Acoustic Doppler velocimetry

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Acoustic Doppler velocimetry (ADV) is designed to record instantaneous velocity components at a single-point with a relatively high frequency. Measurements are performed by measuring the velocity of particles in a remote sampling volume based upon the Doppler shift effect.[1][2]

Probe specs and features[edit]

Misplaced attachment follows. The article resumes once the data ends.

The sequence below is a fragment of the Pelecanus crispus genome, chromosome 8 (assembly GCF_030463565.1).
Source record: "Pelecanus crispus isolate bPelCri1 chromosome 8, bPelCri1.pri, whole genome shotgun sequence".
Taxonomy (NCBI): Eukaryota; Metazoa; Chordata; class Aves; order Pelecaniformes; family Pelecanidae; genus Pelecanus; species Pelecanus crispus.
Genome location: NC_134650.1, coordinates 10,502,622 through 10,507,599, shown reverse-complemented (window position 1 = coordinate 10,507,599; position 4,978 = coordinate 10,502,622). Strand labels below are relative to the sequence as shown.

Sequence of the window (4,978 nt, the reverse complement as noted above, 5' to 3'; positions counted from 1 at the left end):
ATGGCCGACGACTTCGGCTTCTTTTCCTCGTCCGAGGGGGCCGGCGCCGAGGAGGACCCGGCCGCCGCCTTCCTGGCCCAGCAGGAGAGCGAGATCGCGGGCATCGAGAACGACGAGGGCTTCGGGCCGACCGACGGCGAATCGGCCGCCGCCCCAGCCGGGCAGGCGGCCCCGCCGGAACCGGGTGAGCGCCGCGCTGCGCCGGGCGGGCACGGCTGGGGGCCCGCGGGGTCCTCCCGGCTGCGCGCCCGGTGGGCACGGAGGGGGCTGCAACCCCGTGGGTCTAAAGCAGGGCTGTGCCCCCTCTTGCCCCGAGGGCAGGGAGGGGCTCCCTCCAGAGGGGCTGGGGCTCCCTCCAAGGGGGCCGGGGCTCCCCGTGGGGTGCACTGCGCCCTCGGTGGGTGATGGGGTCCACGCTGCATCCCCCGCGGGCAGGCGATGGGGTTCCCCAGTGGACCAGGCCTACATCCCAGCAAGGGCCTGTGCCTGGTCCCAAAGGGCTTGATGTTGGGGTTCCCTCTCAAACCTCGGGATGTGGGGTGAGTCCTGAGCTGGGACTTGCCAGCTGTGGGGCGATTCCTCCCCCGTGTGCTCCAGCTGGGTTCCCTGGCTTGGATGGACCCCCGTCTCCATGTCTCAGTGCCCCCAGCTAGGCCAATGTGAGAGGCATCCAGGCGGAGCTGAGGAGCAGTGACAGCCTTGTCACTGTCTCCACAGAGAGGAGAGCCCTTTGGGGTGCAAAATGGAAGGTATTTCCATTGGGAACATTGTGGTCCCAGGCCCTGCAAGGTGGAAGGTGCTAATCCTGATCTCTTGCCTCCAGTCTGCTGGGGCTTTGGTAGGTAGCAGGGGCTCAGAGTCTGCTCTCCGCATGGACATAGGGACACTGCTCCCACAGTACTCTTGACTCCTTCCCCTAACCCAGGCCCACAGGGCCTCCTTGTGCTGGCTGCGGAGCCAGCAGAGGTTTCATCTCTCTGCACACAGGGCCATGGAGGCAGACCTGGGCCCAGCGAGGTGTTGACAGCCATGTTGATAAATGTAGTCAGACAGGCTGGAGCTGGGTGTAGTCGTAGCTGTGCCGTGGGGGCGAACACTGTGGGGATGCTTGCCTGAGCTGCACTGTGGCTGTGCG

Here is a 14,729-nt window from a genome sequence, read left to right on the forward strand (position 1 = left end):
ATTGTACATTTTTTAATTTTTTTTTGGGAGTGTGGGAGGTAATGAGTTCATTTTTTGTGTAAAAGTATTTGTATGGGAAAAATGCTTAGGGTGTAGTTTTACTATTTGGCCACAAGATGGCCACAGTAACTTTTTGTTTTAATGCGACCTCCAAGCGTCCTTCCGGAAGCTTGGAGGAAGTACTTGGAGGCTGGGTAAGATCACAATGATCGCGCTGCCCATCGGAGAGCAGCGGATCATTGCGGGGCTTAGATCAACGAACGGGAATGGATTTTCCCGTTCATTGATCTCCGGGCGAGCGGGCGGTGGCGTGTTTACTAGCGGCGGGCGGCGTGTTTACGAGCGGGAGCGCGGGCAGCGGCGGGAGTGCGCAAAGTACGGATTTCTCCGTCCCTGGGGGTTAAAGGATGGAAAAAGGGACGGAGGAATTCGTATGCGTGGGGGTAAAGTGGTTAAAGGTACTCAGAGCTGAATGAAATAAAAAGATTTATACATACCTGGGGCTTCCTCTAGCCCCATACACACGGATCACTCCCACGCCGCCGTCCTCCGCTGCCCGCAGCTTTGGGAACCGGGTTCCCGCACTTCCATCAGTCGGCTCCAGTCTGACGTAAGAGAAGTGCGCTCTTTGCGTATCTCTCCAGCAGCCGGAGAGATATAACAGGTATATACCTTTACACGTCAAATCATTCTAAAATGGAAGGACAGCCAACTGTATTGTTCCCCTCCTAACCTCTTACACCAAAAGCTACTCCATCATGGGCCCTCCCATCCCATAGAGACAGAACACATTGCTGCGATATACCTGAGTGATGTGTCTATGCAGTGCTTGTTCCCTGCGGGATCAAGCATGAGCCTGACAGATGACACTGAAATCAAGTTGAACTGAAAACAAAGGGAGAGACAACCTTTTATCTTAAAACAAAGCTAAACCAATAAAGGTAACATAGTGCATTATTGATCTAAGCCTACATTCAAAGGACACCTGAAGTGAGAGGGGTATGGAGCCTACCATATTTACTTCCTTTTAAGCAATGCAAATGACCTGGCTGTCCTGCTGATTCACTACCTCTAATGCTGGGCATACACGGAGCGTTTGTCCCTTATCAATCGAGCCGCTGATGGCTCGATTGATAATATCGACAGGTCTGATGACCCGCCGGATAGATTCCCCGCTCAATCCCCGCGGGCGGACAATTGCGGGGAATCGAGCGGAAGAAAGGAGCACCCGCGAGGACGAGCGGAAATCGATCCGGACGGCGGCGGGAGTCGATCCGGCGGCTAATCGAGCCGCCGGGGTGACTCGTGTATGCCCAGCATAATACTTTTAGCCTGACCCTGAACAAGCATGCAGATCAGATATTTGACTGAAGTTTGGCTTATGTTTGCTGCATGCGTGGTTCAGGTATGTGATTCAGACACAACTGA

The probe head includes one transmitter and between two to four receivers. The remote sampling volume is located typically 5 or 10 cm from the tip of the transmitter, but some studies showed that the distance might change slightly.[3] The sampling volume size is determined by the sampling conditions and manual setup. In a standard configuration, the sampling volume is about a cylinder of water with a diameter of 6 mm and a height of 9 mm, although newer laboratory ADVs may have smaller sampling volume (e.g. Sontek microADV, Nortek Vectrino+). A typical ADV system equipped with N receivers records simultaneously 4.N values with each sample. That is, for each receiver, a velocity component, a signal strength value, a signal-to-noise (SNR) and a correlation value. The signal strength, SNR and correlation values are used primarily to determine the quality and accuracy of the velocity data, although the signal strength (acoustic backscatter intensity) may related to the instantaneous suspended sediment concentration with proper calibration.[4] The velocity component is measured along the line connecting the sampling volume to the receiver. The velocity data must be transformed into a Cartesian system of coordinates and the trigonometric transformation may cause some velocity resolution errors. Although acoustic Doppler velocimetry (ADV) has become a popular technique in laboratory in field applications, several researchers pointed out accurately that the ADV signal outputs include the combined effects of turbulent velocity fluctuations, Doppler noise, signal aliasing, turbulent shear and other disturbances. Evidences included by high levels of noise and spikes in all velocity components.[2][5] In turbulent flows, the ADV velocity outputs are a combination of Doppler noise, signal aliasing, velocity fluctuations, installation vibrations and other disturbances. The signal may be further affected adversely by velocity shear across the sampling volume and boundary proximity.[6] Lemmin and Lhermitte,[7] Chanson et al.,[8] and Blanckaert and Lemmin [9] discussed the inherent Doppler noise of an ADV system. Spikes may be caused by aliasing of the Doppler signal. McLelland and Nicholas [2] explained the physical processes while Nikora and Goring,[5] Goring and Nikora [10] and Wahl [11] developed techniques to eliminate aliasing errors called "spikes". These methods were developed for steady flow situations and tested in man-made channels. Not all of them are reliable, and the phase-space thresholding despiking technique appears to be a robust method in steady flows [11][12]). Simply, "raw" ADV velocity data are not "true" turbulent velocities and they should never be used without adequate post-processing (e.g.,[10][11][12]). Chanson [3] presented a summary of experiences gained during laboratory and field investigations with both Sontek and Nortek ADV systems.